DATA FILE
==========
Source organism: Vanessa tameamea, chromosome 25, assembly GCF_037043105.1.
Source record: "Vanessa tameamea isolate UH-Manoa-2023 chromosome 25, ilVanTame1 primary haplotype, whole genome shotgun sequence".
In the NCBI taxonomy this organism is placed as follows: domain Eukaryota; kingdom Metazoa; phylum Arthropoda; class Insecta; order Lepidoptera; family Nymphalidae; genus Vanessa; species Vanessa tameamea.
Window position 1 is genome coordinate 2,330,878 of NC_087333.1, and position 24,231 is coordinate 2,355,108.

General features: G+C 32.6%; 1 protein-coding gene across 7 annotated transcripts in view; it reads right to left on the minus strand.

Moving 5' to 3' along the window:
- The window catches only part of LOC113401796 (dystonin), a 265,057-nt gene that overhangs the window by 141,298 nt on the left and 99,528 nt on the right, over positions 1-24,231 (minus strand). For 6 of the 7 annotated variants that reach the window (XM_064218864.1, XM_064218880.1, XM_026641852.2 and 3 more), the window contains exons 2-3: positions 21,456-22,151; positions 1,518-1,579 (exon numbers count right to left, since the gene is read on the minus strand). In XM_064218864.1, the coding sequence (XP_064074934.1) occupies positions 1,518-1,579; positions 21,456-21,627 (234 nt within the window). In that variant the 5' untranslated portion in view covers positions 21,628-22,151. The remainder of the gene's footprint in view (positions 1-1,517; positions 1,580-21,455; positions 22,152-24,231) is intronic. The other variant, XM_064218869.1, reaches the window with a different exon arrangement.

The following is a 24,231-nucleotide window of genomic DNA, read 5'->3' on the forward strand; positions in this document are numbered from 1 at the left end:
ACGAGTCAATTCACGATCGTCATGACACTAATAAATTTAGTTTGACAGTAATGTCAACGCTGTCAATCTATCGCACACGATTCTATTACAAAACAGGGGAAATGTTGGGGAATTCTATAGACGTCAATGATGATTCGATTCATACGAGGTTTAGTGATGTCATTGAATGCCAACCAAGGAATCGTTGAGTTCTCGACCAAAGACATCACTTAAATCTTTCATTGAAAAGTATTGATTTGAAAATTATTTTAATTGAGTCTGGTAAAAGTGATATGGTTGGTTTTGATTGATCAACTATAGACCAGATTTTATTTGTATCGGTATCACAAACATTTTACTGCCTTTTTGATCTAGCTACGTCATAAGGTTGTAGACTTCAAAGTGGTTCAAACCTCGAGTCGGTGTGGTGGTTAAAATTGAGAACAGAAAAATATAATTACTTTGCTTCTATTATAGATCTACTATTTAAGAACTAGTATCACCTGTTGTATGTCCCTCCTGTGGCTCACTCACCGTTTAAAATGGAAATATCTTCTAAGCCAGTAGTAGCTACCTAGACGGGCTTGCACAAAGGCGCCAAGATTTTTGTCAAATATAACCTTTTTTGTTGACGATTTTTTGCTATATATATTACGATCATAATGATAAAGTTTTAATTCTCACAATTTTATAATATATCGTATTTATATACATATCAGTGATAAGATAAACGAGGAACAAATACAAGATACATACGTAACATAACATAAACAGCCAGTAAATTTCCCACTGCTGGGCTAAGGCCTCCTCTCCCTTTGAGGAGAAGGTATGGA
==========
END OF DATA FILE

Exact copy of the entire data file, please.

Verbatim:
Source organism: Vanessa tameamea, chromosome 25, assembly GCF_037043105.1.
Source record: "Vanessa tameamea isolate UH-Manoa-2023 chromosome 25, ilVanTame1 primary haplotype, whole genome shotgun sequence".
In the NCBI taxonomy this organism is placed as follows: domain Eukaryota; kingdom Metazoa; phylum Arthropoda; class Insecta; order Lepidoptera; family Nymphalidae; genus Vanessa; species Vanessa tameamea.
Window position 1 is genome coordinate 2,330,878 of NC_087333.1, and position 24,231 is coordinate 2,355,108.

General features: G+C 32.6%; 1 protein-coding gene across 7 annotated transcripts in view; it reads right to left on the minus strand.

Moving 5' to 3' along the window:
- The window catches only part of LOC113401796 (dystonin), a 265,057-nt gene that overhangs the window by 141,298 nt on the left and 99,528 nt on the right, over positions 1-24,231 (minus strand). For 6 of the 7 annotated variants that reach the window (XM_064218864.1, XM_064218880.1, XM_026641852.2 and 3 more), the window contains exons 2-3: positions 21,456-22,151; positions 1,518-1,579 (exon numbers count right to left, since the gene is read on the minus strand). In XM_064218864.1, the coding sequence (XP_064074934.1) occupies positions 1,518-1,579; positions 21,456-21,627 (234 nt within the window). In that variant the 5' untranslated portion in view covers positions 21,628-22,151. The remainder of the gene's footprint in view (positions 1-1,517; positions 1,580-21,455; positions 22,152-24,231) is intronic. The other variant, XM_064218869.1, reaches the window with a different exon arrangement.

The following is a 24,231-nucleotide window of genomic DNA, read 5'->3' on the forward strand; positions in this document are numbered from 1 at the left end:
ACGAGTCAATTCACGATCGTCATGACACTAATAAATTTAGTTTGACAGTAATGTCAACGCTGTCAATCTATCGCACACGATTCTATTACAAAACAGGGGAAATGTTGGGGAATTCTATAGACGTCAATGATGATTCGATTCATACGAGGTTTAGTGATGTCATTGAATGCCAACCAAGGAATCGTTGAGTTCTCGACCAAAGACATCACTTAAATCTTTCATTGAAAAGTATTGATTTGAAAATTATTTTAATTGAGTCTGGTAAAAGTGATATGGTTGGTTTTGATTGATCAACTATAGACCAGATTTTATTTGTATCGGTATCACAAACATTTTACTGCCTTTTTGATCTAGCTACGTCATAAGGTTGTAGACTTCAAAGTGGTTCAAACCTCGAGTCGGTGTGGTGGTTAAAATTGAGAACAGAAAAATATAATTACTTTGCTTCTATTATAGATCTACTATTTAAGAACTAGTATCACCTGTTGTATGTCCCTCCTGTGGCTCACTCACCGTTTAAAATGGAAATATCTTCTAAGCCAGTAGTAGCTACCTAGACGGGCTTGCACAAAGGCGCCAAGATTTTTGTCAAATATAACCTTTTTTGTTGACGATTTTTTGCTATATATATTACGATCATAATGATAAAGTTTTAATTCTCACAATTTTATAATATATCGTATTTATATACATATCAGTGATAAGATAAACGAGGAACAAATACAAGATACATACGTAACATAACATAAACAGCCAGTAAATTTCCCACTGCTGGGCTAAGGCCTCCTCTCCCTTTGAGGAGAAGGTATGGA